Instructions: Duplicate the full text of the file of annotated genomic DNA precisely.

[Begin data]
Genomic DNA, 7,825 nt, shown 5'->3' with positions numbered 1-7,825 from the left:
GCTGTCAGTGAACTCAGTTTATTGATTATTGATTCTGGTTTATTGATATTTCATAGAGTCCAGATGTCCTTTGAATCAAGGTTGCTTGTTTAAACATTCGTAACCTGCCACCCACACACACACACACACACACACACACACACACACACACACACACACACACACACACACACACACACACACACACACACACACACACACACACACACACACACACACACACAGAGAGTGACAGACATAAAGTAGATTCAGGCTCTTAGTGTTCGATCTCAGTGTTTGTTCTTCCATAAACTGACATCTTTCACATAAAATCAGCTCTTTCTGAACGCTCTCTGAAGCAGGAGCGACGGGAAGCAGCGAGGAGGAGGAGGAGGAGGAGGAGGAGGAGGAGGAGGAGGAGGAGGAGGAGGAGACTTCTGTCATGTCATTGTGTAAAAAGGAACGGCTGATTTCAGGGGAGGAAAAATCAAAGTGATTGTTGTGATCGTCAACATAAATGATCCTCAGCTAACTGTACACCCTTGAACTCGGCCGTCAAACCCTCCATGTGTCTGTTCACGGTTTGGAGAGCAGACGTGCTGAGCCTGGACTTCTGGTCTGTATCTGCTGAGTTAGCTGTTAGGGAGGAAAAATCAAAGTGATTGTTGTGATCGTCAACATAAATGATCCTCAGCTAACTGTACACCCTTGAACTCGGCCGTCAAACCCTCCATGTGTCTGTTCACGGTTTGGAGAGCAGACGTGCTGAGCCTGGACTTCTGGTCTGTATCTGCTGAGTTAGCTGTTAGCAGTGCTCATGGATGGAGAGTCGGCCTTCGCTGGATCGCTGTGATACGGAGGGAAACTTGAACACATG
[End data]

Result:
Genomic DNA, 7,825 nt, shown 5'->3' with positions numbered 1-7,825 from the left:
GCTGTCAGTGAACTCAGTTTATTGATTATTGATTCTGGTTTATTGATATTTCATAGAGTCCAGATGTCCTTTGAATCAAGGTTGCTTGTTTAAACATTCGTAACCTGCCACCCACACACACACACACACACACACACACACACACACACACACACACACACACACACACACACACACACACACACACACACACACACACACACACACACACACACACACACACAGAGAGTGACAGACATAAAGTAGATTCAGGCTCTTAGTGTTCGATCTCAGTGTTTGTTCTTCCATAAACTGACATCTTTCACATAAAATCAGCTCTTTCTGAACGCTCTCTGAAGCAGGAGCGACGGGAAGCAGCGAGGAGGAGGAGGAGGAGGAGGAGGAGGAGGAGGAGGAGGAGGAGGAGGAGGAGACTTCTGTCATGTCATTGTGTAAAAAGGAACGGCTGATTTCAGGGGAGGAAAAATCAAAGTGATTGTTGTGATCGTCAACATAAATGATCCTCAGCTAACTGTACACCCTTGAACTCGGCCGTCAAACCCTCCATGTGTCTGTTCACGGTTTGGAGAGCAGACGTGCTGAGCCTGGACTTCTGGTCTGTATCTGCTGAGTTAGCTGTTAGGGAGGAAAAATCAAAGTGATTGTTGTGATCGTCAACATAAATGATCCTCAGCTAACTGTACACCCTTGAACTCGGCCGTCAAACCCTCCATGTGTCTGTTCACGGTTTGGAGAGCAGACGTGCTGAGCCTGGACTTCTGGTCTGTATCTGCTGAGTTAGCTGTTAGCAGTGCTCATGGATGGAGAGTCGGCCTTCGCTGGATCGCTGTGATACGGAGGGAAACTTGAACACATG